Sony Pictures Networks (SPN) India has acquired the broadcast
rights for all men’s international matches organised by Australia’s cricket board for the next six years. These rights, currently held by Star India, are for the Indian subcontinent.
The terms of the deal cover multiple Indian tours and visits by Pakistan, South Africa
and the Ashes of 2021-22. The first tournament to be telecast by SPN will be the Magellan Ashes Series next month.
The deal gives Sony’s cricket broadcast
a much-needed boost since it lost out on the media rights, specifically the TV broadcast
rights, to the Vivo
Indian Premier League (IPL) earlier this year. Star India
swept the global media rights to the annual twenty-20 tournament with a composite bid of ~16,347.5 crore.
While Star India
would want to retain its supremacy in cricket broadcast
in India, SPN would need to add significant India-relevant matches to its line-up. Interestingly, the England
Cricket Board rights, currently held by Star India, are also up for review in the coming month. In March 2018, the Board of Control for Cricket in India (BCCI) media rights (currently with Star India) will also come up for review.
NP Singh, chief executive officer, SPN, said, “SPN is committed to redefining the sports broadcasting landscape in the Indian subcontinent by curating a multi-sport culture. Our sports network comprising of 11 channels will offer something for everyone. Cricket enjoys a high viewership in India and with the acquisition of the media rights of Cricket Australia, we are ensuring that the viewer has continuous cricketing action, all through the year.”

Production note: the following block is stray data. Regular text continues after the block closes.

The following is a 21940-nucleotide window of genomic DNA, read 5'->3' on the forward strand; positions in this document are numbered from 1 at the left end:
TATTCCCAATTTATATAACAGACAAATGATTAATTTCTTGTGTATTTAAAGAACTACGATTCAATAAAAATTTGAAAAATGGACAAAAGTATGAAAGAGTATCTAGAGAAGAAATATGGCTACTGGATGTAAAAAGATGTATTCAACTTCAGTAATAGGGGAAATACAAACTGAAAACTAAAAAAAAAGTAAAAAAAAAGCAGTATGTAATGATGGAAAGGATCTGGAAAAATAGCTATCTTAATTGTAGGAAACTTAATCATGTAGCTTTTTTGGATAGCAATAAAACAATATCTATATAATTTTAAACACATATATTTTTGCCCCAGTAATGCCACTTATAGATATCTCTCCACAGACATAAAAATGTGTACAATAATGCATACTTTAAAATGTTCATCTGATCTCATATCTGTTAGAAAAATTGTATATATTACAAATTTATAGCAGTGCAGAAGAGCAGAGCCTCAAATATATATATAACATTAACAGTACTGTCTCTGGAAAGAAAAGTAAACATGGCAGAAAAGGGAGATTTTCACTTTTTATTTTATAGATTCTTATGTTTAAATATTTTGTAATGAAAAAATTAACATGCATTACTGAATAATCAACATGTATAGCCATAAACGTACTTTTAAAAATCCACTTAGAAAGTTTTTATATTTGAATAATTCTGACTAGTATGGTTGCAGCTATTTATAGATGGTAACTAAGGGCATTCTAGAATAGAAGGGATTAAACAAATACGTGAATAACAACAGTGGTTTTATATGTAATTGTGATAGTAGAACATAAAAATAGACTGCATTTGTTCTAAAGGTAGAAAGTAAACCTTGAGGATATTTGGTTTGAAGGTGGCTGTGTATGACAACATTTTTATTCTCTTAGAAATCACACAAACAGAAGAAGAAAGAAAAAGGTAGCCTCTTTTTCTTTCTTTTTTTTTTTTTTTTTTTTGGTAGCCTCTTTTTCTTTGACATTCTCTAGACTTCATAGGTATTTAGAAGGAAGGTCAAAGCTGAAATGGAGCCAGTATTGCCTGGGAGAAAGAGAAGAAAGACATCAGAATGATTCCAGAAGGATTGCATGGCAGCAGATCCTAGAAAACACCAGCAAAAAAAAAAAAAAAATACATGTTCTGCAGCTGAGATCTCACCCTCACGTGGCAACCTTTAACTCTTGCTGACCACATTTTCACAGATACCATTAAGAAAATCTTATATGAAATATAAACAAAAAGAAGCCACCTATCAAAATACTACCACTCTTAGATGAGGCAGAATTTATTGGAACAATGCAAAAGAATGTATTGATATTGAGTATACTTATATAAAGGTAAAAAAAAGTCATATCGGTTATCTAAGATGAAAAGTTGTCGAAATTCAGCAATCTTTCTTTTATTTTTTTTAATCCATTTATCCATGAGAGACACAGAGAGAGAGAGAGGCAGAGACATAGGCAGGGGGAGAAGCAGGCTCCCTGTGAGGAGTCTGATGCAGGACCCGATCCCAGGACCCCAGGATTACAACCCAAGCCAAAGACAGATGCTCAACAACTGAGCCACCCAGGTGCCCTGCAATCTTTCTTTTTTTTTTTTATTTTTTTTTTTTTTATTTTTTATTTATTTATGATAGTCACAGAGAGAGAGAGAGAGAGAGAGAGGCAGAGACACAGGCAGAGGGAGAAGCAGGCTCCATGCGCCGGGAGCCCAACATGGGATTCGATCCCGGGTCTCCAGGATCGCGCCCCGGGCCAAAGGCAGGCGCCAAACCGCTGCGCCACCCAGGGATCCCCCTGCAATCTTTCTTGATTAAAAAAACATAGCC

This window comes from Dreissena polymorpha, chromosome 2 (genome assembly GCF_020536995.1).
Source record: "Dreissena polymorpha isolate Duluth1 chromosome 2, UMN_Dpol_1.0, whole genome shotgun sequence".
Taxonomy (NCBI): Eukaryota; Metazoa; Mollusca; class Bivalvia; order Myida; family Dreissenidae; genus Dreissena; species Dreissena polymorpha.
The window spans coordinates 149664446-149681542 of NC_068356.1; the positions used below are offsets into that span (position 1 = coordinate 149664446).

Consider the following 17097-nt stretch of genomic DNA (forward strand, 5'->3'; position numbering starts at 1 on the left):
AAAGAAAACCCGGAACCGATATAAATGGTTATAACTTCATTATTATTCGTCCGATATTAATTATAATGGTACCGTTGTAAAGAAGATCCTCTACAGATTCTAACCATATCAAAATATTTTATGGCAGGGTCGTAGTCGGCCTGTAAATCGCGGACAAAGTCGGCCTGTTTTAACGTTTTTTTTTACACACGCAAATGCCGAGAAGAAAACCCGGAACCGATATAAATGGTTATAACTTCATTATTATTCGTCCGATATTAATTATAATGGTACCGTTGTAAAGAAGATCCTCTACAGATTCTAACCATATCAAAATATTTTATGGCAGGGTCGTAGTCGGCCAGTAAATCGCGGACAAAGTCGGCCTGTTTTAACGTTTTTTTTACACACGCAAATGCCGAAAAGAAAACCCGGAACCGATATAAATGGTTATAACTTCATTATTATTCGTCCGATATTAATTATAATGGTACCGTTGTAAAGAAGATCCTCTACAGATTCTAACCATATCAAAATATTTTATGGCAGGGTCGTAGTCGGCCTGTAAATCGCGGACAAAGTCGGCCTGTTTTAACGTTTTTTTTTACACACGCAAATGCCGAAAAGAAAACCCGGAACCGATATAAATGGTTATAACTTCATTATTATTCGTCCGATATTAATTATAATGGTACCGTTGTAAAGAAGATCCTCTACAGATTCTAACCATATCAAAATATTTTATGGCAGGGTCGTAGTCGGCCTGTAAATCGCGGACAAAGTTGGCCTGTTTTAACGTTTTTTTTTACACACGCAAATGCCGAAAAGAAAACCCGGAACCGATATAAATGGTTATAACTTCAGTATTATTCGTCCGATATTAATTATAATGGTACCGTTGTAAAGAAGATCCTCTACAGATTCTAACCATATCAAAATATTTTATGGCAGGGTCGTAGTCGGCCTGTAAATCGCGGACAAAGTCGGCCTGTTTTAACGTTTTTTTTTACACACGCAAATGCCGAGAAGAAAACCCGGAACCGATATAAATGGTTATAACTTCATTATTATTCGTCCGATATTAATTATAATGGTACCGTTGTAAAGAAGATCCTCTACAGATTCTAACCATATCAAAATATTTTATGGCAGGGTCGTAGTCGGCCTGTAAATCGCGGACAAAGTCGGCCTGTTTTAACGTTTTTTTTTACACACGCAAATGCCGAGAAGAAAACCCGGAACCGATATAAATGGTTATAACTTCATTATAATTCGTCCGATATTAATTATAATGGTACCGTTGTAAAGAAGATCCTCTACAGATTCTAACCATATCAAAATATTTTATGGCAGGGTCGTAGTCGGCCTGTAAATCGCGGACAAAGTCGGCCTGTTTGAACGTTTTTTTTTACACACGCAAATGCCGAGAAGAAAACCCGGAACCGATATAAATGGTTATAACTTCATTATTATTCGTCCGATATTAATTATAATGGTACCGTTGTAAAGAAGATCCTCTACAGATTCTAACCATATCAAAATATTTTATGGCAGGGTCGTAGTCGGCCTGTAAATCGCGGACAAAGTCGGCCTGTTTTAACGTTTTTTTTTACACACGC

While winning the rights adds weight to SPN’s portfolio, experts are not sure whether it means a lot in terms of revenue. “Unlike the BCCI
rights, where every series or tournament will involve India, the CA rights are relevant in terms of revenue only when India goes Down Under,” said Indranil das Blah, partner and COO at CAA Kwan, a sports marketing and celebrity management firm.
Another factor will be the time difference between India and Australia.
Most of the matches start in the wee hours of the morning and do not make it to prime time viewing or even normal office hours in India. This will affect the eyeballs that these matches get and hence may eventually have an impact on the advertising rates.
“Also, the India-Australia
rivalry is not what it used to be around 10 years back. You have the controversies with Bhajji (Harbhajan Singh) and (Andrew) Symonds, and the war of wits between captains Sourav (Ganguly) and Steve (Waugh), which added to the excitement around ties between the two countries. Now it’s not the same since the Australian side has changed and you see them walloped in the ongoing series. It’s become just another series,” added das Blah.
Separately, SPN has also acquired the media rights for women’s international cricket played in Australia, beginning with the Commonwealth Bank Ashes later this month, along with the KFC BBL (Big Bash League) and the Rebel WBBL (Women’s Big Bash League).
SPN will have extensive access to content from Cricket Australia’s archives and some original programming from the newly-created CA Productions team.